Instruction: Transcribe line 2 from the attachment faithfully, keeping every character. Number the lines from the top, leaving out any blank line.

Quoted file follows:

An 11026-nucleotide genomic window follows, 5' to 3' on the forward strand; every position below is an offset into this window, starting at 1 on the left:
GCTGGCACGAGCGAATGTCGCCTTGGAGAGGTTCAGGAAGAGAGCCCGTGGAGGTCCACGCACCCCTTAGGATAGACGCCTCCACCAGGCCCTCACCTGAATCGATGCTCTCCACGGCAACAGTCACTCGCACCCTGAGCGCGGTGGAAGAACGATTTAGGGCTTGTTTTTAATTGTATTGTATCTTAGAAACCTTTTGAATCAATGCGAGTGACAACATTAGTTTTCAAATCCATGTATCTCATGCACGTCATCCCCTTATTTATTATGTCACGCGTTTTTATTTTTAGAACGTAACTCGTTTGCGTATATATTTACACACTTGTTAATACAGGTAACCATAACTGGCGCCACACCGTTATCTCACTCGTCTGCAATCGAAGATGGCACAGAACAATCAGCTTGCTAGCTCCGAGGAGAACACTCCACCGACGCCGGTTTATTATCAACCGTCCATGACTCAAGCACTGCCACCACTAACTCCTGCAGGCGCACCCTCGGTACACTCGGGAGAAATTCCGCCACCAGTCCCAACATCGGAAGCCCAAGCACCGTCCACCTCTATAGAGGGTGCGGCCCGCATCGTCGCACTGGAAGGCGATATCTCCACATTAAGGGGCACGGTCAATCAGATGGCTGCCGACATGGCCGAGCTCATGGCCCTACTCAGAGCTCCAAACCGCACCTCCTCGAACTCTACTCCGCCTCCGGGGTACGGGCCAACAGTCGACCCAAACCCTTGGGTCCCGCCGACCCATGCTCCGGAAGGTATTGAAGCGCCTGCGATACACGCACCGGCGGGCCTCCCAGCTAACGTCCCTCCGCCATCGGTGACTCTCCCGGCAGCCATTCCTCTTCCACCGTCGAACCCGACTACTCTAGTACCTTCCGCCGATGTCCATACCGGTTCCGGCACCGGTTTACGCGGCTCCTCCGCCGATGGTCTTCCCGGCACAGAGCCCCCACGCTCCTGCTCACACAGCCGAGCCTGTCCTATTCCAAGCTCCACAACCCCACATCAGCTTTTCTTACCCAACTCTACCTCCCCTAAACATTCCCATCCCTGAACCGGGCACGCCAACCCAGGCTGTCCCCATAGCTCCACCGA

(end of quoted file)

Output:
GCTGGCACGAGCGAATGTCGCCTTGGAGAGGTTCAGGAAGAGAGCCCGTGGAGGTCCACGCACCCCTTAGGATAGACGCCTCCACCAGGCCCTCACCTGAATCGATGCTCTCCACGGCAACAGTCACTCGCACCCTGAGCGCGGTGGAAGAACGATTTAGGGCTTGTTTTTAATTGTATTGTATCTTAGAAACCTTTTGAATCAATGCGAGTGACAACATTAGTTTTCAAATCCATGTATCTCATGCACGTCATCCCCTTATTTATTATGTCACGCGTTTTTATTTTTAGAACGTAACTCGTTTGCGTATATATTTACACACTTGTTAATACAGGTAACCATAACTGGCGCCACACCGTTATCTCACTCGTCTGCAATCGAAGATGGCACAGAACAATCAGCTTGCTAGCTCCGAGGAGAACACTCCACCGACGCCGGTTTATTATCAACCGTCCATGACTCAAGCACTGCCACCACTAACTCCTGCAGGCGCACCCTCGGTACACTCGGGAGAAATTCCGCCACCAGTCCCAACATCGGAAGCCCAAGCACCGTCCACCTCTATAGAGGGTGCGGCCCGCATCGTCGCACTGGAAGGCGATATCTCCACATTAAGGGGCACGGTCAATCAGATGGCTGCCGACATGGCCGAGCTCATGGCCCTACTCAGAGCTCCAAACCGCACCTCCTCGAACTCTACTCCGCCTCCGGGGTACGGGCCAACAGTCGACCCAAACCCTTGGGTCCCGCCGACCCATGCTCCGGAAGGTATTGAAGCGCCTGCGATACACGCACCGGCGGGCCTCCCAGCTAACGTCCCTCCGCCATCGGTGACTCTCCCGGCAGCCATTCCTCTTCCACCGTCGAACCCGACTACTCTAGTACCTTCCGCCGATGTCCATACCGGTTCCGGCACCGGTTTACGCGGCTCCTCCGCCGATGGTCTTCCCGGCACAGAGCCCCCACGCTCCTGCTCACACAGCCGAGCCTGTCCTATTCCAAGCTCCACAACCCCACATCAGCTTTTCTTACCCAACTCTACCTCCCCTAAACATTCCCATCCCTGAACCGGGCACGCCAACCCAGGCTGTCCCCATAGCTCCACCGA